- The Washington Times - Tuesday, November 13, 2001

Stocks plunged yesterday after the crash of an American Airlines jet but recovered most of their losses later in the session to end the day mixed.
The Dow Jones Industrial Average fell 53.63, or 0.6 percent, to 9554.37. The index was down 2.1 percent before making a comeback.
The Nasdaq Composite Index, which also fell more than 2 percent in early trading, ended up 11.65, or 0.64 percent, to 1840.13. The Standard & Poor's 500 Index fell 1.98, or 0.2 percent, to 1118.33. It had been down about 2 percent as well.
Losses were significant until federal officials said terrorism was unlikely to have caused the jet to crash in the Rockaway area of Queens, N.Y.
White House spokesman Ari Fleisher said the government received no threats and knew of "no unusual communications" between air-traffic controllers and pilots on the American Airlines flight.
Analysts yesterday predicted the disaster would cause little harm to the economy if officials determined mechanical failure caused the crash.
"If it isn't terrorism, if it has any consequence it should be short term. I don't begin to know how to quantify it. It is at least a modest and temporary negative. It's a shame. It's sad. The fog seemed to be lifting, and this puts a little more fog on the scene," said David Orr, chief economist at Wachovia Securities in Charlotte, N.C.
Airline and travel stocks dragged the Dow lower in early trading. AMR Corp., the parent company of American Airlines, lost $1.64 a share, or 9.05 percent, to close at $16.49 a share on the New York Stock Exchange. AMR stock has lost 44 percent of its value since the September 11 terrorist attacks.
Marriott International declined $1.50 to $32.50, and Expedia, the online travel service, tumbled $1.26 to $29.96.
Oil stocks also declined because of concern that consumers will cancel travel plans. Exxon Mobil Corp. shares fell 19 cents to close at $40.06 a share on the New York Stock Exchange.
Meanwhile, investors could not turn to the safety of bonds because the government bond market was closed yesterday in observance of Veterans Day.
Ciena Corp., the Linthicum, Md., fiber-optics equipment maker, was partly responsible for the Nasdaq's recovery. Shares of Ciena rose nearly 10 percent after the company predicted it would meet or beat analysts' expectations with fourth-quarter profits of 4 cents to 6 cents per share. Ciena also said it expects fourth-quarter revenue to reach $367.8 million, up 27 percent from $287.6 million, for the like quarter the previous year.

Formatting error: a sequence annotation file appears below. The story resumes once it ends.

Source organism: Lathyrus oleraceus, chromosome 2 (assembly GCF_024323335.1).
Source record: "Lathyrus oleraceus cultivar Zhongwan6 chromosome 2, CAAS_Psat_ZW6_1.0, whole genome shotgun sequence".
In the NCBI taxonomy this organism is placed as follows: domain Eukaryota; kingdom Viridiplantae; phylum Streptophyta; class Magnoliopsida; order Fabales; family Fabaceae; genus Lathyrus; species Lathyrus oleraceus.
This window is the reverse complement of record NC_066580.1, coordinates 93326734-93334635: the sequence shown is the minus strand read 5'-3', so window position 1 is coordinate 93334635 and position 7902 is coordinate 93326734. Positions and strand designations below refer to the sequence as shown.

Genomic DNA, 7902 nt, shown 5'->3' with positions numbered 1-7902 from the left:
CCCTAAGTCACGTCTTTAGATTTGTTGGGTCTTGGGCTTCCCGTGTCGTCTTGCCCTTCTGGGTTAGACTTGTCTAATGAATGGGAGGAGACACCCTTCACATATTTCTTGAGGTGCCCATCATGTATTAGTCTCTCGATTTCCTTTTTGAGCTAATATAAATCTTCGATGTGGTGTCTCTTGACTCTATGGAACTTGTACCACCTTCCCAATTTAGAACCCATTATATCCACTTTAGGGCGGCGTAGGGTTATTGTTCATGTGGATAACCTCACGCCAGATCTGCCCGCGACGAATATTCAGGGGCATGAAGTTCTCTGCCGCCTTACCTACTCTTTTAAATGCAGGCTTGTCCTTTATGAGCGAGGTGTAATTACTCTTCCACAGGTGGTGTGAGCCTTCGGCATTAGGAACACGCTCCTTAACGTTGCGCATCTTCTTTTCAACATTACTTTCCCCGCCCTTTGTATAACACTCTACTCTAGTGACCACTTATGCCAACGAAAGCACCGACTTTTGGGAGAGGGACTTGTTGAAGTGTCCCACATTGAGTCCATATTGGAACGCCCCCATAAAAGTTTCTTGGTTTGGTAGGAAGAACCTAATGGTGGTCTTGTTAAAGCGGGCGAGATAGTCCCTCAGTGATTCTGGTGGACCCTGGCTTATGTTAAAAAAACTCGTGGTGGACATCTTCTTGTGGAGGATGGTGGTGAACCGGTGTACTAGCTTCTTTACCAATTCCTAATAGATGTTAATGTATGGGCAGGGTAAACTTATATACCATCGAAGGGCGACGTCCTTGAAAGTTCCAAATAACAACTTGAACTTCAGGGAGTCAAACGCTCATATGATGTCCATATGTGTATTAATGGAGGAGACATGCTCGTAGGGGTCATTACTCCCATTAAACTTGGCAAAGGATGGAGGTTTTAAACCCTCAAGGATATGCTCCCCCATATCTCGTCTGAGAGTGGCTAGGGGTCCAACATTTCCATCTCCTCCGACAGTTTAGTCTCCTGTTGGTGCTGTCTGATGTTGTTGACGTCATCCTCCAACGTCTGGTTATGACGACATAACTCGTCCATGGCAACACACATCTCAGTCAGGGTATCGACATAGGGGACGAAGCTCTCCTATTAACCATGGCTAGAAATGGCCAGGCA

Ciena also said it will lay off 380 workers, about 10 percent of its work force. Ciena shares rose $1.65 a share to close at $18.83 on the Nasdaq Stock Market.
Gains by technology bellwethers Microsoft Corp. and Intel Corp. helped the Nasdaq close higher. Microsoft shares increased 58 cents to close at $65.79 a share. Intel shares increased 50 cents to close at $28.38 a share.
The Nasdaq's resilience impressed analysts. Some said it does not appear that yesterday's plane crash will stop consumer spending completely and cripple an already weakened economy. The U.S. economy shrank 0.4 percent at an annual rate in the third quarter the first decline since 1993.
"I think in terms of consumer confidence and people's thoughts, it's a horrible coincidence, it's horrible that it's an American Airlines plane and in New York, but the long-term effects will be relatively minimal," said Joel Naroff, president of Naroff Economic Advisors in Holland, Pa.
But in the short term, the crash does little to persuade people that it is safe to fly.
"There's no doubt that [people believe] if you don't have to fly, then why do it?" said Larry Wachtel, stock analyst at Prudential Securities.
Mr. Fleisher said President Bush is continuing to urge people to travel.
Losses widened in European markets after the crash in New York. France's CAC-40 finished the day down 3.1 percent, Britain's FT-SE 100 fell 1.9 percent and Germany's DAX index declined 1.8 percent.
Like the equities markets, the dollar recovered from initial losses to end the trading day mixed against other currencies. The dollar climbed to 120.44 Japanese yen, up from 120.32 yen late Friday, after sinking to 119.75 earlier in New York trading. The dollar weakened to 89.44 cents against the euro from 89.38 Friday.


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